A molecular survey of Chlamydia spp. infection in commercial poultry and detection of Chlamydia pneumoniae in a commercial turkey flock in IranSeyed Mohammad Mahdi Hashemian, Seyed Ahmad Madani, Manoochehr Allymehr, Alireza Talebi
- General Veterinary
Chlamydiaceae are a group of gram‐negative intracellular bacteria which can infect a wide variety of hosts. Some chlamydial agents are capable of crossing the host barrier and though they are potentially a risk to very different species. They also pose a zoonotic risk for human and different chlamydial agents are linked to several medical maladies.
In this study, the presence of chlamydial agents in different commercial poultry flocks in Iran was investigated.
Swab and tissue samples were collected from 435 birds in 24 different commercial poultry flocks. These samples were examined using a Chlamydiaceae‐specific real‐time PCR assay targeting 23S rRNA gene. Positive samples then were subjected to intergenic spacer rRNA (IGS) gene and major outer membrane protein gene (ompA) PCRs. Finally, positive PCR products were sequenced and analysed.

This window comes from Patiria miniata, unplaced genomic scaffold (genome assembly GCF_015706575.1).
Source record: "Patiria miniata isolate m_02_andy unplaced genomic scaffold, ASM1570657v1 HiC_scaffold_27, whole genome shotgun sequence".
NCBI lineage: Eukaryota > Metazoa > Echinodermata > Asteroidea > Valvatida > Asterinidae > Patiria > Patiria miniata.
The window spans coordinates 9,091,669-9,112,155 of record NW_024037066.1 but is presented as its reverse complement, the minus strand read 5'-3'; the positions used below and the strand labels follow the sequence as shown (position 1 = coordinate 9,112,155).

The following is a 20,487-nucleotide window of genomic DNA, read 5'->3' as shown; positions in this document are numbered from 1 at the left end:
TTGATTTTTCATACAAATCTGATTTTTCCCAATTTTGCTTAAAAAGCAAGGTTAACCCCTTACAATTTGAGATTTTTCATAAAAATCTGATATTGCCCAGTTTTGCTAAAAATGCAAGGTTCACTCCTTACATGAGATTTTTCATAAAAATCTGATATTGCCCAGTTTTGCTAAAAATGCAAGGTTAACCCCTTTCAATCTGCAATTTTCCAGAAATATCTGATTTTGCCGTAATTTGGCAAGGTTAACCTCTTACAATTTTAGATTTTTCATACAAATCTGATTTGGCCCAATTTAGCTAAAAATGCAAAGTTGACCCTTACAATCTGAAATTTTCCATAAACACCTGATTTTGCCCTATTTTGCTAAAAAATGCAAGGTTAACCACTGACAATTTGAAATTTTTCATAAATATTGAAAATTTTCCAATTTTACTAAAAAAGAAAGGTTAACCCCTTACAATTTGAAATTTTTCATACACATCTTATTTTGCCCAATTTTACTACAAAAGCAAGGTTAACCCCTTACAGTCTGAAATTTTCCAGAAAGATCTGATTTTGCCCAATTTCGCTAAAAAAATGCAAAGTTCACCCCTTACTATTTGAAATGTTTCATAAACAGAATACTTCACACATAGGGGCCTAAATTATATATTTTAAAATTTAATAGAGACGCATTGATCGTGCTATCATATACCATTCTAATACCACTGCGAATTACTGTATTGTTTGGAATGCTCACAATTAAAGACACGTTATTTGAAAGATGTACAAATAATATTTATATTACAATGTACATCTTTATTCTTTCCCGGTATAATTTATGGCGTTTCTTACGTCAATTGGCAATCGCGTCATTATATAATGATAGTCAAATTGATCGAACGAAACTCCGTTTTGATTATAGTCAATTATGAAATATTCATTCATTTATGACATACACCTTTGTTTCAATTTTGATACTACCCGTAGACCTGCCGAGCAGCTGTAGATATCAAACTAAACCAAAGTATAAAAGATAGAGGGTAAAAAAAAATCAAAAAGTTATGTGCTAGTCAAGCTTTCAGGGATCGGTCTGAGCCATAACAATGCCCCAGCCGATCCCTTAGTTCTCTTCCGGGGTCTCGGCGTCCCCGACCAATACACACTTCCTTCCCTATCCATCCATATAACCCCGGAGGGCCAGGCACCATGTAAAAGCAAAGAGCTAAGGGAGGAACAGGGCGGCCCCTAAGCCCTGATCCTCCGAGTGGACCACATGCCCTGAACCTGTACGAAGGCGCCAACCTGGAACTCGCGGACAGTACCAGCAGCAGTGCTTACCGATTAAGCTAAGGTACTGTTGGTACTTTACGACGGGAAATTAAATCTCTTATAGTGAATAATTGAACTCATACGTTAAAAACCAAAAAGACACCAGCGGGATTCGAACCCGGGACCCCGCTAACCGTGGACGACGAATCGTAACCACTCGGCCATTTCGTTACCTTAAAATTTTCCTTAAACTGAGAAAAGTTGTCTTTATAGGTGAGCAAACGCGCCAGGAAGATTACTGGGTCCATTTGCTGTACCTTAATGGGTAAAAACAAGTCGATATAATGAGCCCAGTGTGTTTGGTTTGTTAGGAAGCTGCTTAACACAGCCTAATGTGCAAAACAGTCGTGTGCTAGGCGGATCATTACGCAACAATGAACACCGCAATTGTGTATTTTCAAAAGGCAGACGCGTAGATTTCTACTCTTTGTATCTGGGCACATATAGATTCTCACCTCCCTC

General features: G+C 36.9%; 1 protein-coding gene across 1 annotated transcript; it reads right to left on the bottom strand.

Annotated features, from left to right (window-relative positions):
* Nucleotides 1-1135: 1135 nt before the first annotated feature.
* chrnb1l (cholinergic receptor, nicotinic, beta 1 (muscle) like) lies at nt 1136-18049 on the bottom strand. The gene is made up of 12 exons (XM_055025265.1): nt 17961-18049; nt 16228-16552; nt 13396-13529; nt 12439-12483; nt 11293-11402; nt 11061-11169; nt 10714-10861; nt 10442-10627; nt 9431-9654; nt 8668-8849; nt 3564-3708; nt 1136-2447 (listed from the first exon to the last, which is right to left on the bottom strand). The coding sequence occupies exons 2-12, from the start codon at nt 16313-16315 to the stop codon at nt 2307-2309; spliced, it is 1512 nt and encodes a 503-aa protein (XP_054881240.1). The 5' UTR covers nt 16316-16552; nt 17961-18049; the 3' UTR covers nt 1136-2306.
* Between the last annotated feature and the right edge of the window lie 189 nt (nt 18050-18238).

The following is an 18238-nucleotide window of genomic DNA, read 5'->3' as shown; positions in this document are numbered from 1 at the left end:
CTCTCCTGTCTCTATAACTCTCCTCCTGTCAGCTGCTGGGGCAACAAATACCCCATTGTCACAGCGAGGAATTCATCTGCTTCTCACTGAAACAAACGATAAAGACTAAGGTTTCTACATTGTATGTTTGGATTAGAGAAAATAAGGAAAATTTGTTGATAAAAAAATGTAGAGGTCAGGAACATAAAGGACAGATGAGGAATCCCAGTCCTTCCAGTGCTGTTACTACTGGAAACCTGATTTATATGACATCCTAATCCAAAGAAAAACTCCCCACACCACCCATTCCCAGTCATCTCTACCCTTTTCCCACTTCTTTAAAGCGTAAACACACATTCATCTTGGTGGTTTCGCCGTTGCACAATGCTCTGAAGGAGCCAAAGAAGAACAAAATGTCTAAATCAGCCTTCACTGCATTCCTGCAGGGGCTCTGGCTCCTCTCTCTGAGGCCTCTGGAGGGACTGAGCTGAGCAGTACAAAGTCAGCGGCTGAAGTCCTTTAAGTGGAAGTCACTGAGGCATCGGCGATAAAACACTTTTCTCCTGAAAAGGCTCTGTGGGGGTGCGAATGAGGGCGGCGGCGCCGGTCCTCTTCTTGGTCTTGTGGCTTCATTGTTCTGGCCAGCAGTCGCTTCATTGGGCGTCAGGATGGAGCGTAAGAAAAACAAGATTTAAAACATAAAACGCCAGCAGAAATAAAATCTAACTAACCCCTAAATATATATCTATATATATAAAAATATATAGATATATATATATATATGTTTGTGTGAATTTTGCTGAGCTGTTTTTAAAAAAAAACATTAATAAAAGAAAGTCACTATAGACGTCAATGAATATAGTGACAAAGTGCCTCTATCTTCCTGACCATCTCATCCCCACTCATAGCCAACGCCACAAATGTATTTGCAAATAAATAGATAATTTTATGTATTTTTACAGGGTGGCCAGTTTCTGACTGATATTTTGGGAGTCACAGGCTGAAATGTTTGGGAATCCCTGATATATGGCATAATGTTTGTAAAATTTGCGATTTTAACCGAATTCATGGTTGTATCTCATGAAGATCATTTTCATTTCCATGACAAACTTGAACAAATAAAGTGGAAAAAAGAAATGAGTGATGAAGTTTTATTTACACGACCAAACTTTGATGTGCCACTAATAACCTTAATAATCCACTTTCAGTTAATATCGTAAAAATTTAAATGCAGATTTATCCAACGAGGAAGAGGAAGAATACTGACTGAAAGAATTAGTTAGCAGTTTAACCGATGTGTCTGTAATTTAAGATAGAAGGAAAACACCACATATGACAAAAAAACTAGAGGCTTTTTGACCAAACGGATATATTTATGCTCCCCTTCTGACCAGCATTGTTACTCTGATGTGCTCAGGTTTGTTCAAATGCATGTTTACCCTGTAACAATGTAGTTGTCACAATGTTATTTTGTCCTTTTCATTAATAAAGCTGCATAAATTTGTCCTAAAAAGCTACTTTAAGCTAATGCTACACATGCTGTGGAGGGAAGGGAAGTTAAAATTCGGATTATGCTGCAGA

Only one flock of commercial turkey became positive. Partial DNA sequencing of IGS gene revealed that all positive samples from the infected flock were Chlamydia pneumoniae and were identical to previously studied isolates from koala (LPCoLN) and frog (DC9). Further investigations showed slight dissimilarity in ompA gene of C. pneumoniae from different hosts. The detected turkey isolates were located in a different clade of phylogenetic tree, close to Western barred bandicoot and koala isolates.
C. pneumoniae has passed the cross‐species barrier in the past and therefor it could potentially be zoonotic. To the best of authors’ knowledge, this is the first report of C. pneumoniae infection in commercial turkey.